Understanding Inventory Loans and Financing
Keeping the shelves stocked with the merchandise your customers want to buy is an important part of running a successful business. Under the right circumstances and with the right loan terms, financing inventory purchases can be a smart business move—and a good reason to get a small business loan. This is particularly true if you have an opportunity to buy that inventory at a discount.
Length of Loan Makes a Difference When Purchasing Inventory
How quickly your inventory turns will point you at the loan terms that make the most sense for your business. For example, if you expect your inventory to turn in three or four months, it might not make sense to borrow money with a three- or four-year loan term. A shorter term might be more appropriate.
If you’re still paying this year for inventory you purchased last year (or two years ago) with a longer-term loan, it might make it harder to purchase inventory now. At least it could make it harder to borrow this year. Think of it the same way you would think of purchasing a car. You likely would not purchase a new car with a 30-year loan; it would make the overall cost of the car very expensive. And, who wants to still be making new car payments on a 25-year old car?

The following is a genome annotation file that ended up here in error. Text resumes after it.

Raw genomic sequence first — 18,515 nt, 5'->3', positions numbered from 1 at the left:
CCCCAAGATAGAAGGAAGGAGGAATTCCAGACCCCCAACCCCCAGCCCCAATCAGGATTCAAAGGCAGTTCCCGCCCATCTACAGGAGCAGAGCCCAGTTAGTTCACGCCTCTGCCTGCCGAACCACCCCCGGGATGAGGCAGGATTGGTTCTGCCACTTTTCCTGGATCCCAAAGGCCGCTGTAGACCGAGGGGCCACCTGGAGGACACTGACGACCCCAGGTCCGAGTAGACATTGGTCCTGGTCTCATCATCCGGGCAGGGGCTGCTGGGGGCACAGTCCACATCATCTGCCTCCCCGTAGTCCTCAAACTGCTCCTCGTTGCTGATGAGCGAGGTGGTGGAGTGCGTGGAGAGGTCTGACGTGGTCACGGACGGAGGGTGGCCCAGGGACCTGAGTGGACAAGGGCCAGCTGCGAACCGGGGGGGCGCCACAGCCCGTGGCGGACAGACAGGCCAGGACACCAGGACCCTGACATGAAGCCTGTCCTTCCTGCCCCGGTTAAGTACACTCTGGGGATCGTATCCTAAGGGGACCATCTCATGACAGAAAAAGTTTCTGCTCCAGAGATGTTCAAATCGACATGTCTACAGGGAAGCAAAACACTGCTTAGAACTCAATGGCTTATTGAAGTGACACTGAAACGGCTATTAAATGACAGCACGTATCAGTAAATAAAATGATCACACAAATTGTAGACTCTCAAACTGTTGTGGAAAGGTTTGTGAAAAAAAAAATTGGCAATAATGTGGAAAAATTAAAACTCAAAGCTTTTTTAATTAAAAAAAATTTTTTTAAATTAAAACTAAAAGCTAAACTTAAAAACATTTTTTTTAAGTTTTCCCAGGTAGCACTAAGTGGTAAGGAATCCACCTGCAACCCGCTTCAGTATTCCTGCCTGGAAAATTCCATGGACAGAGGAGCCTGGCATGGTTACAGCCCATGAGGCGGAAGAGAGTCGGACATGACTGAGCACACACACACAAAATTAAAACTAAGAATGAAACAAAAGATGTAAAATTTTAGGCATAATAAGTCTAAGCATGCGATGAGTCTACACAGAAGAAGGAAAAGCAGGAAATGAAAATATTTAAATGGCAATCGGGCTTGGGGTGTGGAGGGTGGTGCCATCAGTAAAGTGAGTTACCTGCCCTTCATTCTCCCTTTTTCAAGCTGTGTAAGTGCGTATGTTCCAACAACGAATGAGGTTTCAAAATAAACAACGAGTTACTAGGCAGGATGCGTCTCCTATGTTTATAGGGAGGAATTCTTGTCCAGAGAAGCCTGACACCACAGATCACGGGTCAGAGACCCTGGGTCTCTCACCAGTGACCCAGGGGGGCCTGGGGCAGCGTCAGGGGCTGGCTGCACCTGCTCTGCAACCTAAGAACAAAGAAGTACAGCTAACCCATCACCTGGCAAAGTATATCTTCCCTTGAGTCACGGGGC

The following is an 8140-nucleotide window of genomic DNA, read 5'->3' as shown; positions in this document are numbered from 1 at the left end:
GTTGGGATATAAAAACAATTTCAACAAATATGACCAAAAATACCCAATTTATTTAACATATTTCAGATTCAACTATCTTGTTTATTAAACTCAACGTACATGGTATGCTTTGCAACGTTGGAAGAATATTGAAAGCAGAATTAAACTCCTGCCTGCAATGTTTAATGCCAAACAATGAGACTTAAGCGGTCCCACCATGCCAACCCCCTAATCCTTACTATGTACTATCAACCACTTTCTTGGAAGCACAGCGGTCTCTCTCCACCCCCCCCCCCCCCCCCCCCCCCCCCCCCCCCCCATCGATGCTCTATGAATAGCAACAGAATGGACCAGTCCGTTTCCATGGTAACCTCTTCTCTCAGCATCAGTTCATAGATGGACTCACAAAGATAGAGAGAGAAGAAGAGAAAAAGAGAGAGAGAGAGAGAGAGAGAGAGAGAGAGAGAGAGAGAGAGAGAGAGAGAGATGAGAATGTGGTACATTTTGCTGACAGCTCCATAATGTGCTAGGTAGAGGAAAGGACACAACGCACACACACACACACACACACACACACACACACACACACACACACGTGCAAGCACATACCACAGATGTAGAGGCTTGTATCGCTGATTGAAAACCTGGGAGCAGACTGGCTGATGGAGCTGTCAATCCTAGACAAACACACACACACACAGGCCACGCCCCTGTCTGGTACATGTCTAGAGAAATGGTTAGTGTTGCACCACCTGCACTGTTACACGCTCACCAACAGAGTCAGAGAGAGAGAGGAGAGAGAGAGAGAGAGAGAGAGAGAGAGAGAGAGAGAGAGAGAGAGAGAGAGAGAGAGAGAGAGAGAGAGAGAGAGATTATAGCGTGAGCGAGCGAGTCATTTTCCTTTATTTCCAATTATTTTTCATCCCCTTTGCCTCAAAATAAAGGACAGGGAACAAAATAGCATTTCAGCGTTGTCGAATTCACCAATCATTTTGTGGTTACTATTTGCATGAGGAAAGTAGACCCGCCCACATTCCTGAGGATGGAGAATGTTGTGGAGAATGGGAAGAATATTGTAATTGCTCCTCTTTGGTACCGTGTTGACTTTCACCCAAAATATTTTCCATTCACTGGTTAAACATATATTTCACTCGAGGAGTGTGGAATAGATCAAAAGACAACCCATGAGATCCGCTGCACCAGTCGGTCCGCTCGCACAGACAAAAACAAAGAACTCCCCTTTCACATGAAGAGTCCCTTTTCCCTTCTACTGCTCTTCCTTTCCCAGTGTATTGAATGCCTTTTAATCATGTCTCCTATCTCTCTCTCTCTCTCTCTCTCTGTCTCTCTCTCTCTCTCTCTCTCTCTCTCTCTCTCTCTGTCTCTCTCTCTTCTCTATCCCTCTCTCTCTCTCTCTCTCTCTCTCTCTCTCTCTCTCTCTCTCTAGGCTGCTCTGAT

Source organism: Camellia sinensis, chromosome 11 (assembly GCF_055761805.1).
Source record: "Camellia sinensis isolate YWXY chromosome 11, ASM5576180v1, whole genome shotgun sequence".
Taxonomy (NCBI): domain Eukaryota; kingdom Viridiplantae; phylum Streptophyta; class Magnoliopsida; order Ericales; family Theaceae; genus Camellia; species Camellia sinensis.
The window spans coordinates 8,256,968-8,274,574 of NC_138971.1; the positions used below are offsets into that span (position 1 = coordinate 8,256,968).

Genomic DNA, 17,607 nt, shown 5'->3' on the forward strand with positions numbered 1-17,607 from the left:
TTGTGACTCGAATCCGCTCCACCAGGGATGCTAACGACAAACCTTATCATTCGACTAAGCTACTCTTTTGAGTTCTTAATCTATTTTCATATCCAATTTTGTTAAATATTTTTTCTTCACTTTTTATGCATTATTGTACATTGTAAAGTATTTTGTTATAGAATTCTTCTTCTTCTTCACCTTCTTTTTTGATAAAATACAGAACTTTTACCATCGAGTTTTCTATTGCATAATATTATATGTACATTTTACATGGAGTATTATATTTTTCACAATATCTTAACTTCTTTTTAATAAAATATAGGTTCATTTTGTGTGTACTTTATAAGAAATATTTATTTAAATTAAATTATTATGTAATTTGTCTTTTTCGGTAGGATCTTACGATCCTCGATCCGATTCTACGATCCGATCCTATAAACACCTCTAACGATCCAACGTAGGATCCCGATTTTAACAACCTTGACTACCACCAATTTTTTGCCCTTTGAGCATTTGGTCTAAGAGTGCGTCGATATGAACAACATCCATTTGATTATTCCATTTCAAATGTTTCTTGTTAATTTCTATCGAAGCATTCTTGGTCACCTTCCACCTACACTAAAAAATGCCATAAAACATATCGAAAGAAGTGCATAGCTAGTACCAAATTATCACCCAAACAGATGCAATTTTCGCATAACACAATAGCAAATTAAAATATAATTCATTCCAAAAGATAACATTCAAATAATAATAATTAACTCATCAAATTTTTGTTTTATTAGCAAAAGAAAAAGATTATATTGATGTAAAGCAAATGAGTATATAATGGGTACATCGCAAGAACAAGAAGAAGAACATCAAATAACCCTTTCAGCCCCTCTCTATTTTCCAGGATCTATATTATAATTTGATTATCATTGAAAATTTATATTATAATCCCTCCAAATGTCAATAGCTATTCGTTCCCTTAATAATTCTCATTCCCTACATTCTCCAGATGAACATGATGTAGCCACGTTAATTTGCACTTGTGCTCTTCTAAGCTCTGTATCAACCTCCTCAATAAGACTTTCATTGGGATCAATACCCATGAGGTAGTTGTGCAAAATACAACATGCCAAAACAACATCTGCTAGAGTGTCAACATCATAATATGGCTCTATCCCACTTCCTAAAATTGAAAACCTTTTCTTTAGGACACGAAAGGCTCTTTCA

It’s possible a longer-term loan will have a lower annualized interest rate, but the total cost of the loan will likely be higher. Conversely, a short-term loan may have a higher annualized interest rate, but the total cost of the borrowed funds will likely be less (of course the periodic payment will likely be more). When you consider a small business loan for buying inventory, you should consider a number of factors, including the overall cost of the loan. Does it make financial sense, or will the total amount of interest you pay consume all of the profit in the merchandise you’re buying to sell.
Another way many business owners finance inventory purchases is with a business line of credit. Unlike a business loan, a line of credit allows the business owner to access part, or all, of the credit line, repay it, and access it again as needed. What’s more, interest is only charged on the credit the business owner uses.
Does Borrowing to Purchase Inventory Make Sense for Your Business?
There are certainly costs associated with borrowing that need to be considered, but if the total cost of borrowing enables your business to generate more profits, it could be a good decision—provided the numbers make sense.